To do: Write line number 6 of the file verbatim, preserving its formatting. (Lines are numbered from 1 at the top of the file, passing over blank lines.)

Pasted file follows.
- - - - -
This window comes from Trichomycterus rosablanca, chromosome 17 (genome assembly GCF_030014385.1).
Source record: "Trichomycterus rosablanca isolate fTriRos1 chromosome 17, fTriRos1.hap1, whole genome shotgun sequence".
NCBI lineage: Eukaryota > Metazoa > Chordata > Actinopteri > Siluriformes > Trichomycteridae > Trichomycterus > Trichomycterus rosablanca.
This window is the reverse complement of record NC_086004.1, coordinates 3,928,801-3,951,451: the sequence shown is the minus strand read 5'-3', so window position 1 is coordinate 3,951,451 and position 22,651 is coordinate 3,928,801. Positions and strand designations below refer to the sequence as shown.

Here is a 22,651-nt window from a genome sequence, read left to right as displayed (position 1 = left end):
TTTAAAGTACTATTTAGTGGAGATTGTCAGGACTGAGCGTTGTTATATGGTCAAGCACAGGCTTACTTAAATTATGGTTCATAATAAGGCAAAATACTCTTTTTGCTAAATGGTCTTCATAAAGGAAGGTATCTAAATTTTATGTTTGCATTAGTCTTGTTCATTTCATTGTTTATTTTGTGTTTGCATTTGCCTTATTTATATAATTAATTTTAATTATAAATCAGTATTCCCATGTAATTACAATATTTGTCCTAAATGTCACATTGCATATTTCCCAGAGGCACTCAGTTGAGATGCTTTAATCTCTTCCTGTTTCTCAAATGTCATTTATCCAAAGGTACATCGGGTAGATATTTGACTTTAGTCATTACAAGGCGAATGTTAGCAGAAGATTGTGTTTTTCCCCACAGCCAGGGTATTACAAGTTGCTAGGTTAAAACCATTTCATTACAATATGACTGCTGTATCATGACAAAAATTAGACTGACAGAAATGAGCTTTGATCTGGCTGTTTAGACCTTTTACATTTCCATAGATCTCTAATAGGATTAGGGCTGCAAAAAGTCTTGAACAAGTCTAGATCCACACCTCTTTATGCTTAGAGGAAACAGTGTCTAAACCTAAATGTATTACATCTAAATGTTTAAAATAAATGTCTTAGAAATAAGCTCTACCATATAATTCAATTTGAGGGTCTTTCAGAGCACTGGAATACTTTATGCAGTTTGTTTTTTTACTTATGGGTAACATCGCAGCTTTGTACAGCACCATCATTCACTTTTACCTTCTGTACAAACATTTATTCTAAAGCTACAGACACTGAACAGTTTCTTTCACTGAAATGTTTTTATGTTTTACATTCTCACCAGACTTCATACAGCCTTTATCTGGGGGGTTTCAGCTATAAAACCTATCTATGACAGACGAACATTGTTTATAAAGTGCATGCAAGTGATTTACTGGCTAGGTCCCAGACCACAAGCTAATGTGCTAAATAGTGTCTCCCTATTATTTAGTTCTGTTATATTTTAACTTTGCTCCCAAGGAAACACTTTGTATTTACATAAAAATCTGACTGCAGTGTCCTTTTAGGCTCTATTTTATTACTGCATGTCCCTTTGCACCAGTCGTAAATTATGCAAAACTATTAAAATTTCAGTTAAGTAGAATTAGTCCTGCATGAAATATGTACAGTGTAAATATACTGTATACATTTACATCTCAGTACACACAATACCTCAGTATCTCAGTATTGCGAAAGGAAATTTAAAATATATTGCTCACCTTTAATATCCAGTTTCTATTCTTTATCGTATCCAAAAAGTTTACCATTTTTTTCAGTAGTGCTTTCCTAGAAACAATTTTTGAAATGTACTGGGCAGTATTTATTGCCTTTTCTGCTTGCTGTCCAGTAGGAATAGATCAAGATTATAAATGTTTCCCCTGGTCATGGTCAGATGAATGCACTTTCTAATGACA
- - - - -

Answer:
TTTAAAGTACTATTTAGTGGAGATTGTCAGGACTGAGCGTTGTTATATGGTCAAGCACAGGCTTACTTAAATTATGGTTCATAATAAGGCAAAATACTCTTTTTGCTAAATGGTCTTCATAAAGGAAGGTATCTAAATTTTATGTTTGCATTAGTCTTGTTCATTTCATTGTTTATTTTGTGTTTGCATTTGCCTTATTTATATAATTAATTTTAATTATAAATCAGTATTCCCATGTAATTACAATATTTGTCCTAAATGTCACATTGCATATTTCCCAGAGGCACTCAGTTGAGATGCTTTAATCTCTTCCTGTTTCTCAAATGTCATTTATCCAAAGGTACATCGGGTAGATATTTGACTTTAGTCATTACAAGGCGAATGTTAGCAGAAGATTGTGTTTTTCCCCACAGCCAGGGTATTACAAGTTGCTAGGTTAAAACCATTTCATTACAATATGACTGCTGTATCATGACAAAAATTAGACTGACAGAAATGAGCTTTGATCTGGCTGTTTAGACCTTTTACATTTCCATAGATCTCTAATAGGATTAGGGCTGCAAAAAGTCTTGAACAAGTCTAGATCCACACCTCTTTATGCTTAGAGGAAACAGTGTCTAAACCTAAATGTATTACATCTAAATGTTTAAAATAAATGTCTTAGAAATAAGCTCTACCATATAATTCAATTTGAGGGTCTTTCAGAGCACTGGAATACTTTATGCAGTTTGTTTTTTTACTTATGGGTAACATCGCAGCTTTGTACAGCACCATCATTCACTTTTACCTTCTGTACAAACATTTATTCTAAAGCTACAGACACTGAACAGTTTCTTTCACTGAAATGTTTTTATGTTTTACATTCTCACCAGACTTCATACAGCCTTTATCTGGGGGGTTTCAGCTATAAAACCTATCTATGACAGACGAACATTGTTTATAAAGTGCATGCAAGTGATTTACTGGCTAGGTCCCAGACCACAAGCTAATGTGCTAAATAGTGTCTCCCTATTATTTAGTTCTGTTATATTTTAACTTTGCTCCCAAGGAAACACTTTGTATTTACATAAAAATCTGACTGCAGTGTCCTTTTAGGCTCTATTTTATTACTGCATGTCCCTTTGCACCAGTCGTAAATTATGCAAAACTATTAAAATTTCAGTTAAGTAGAATTAGTCCTGCATGAAATATGTACAGTGTAAATATACTGTATACATTTACATCTCAGTACACACAATACCTCAGTATCTCAGTATTGCGAAAGGAAATTTAAAATATATTGCTCACCTTTAATATCCAGTTTCTATTCTTTATCGTATCCAAAAAGTTTACCATTTTTTTCAGTAGTGCTTTCCTAGAAACAATTTTTGAAATGTACTGGGCAGTATTTATTGCCTTTTCTGCTTGCTGTCCAGTAGGAATAGATCAAGATTATAAATGTTTCCCCTGGTCATGGTCAGATGAATGCACTTTCTAATGACA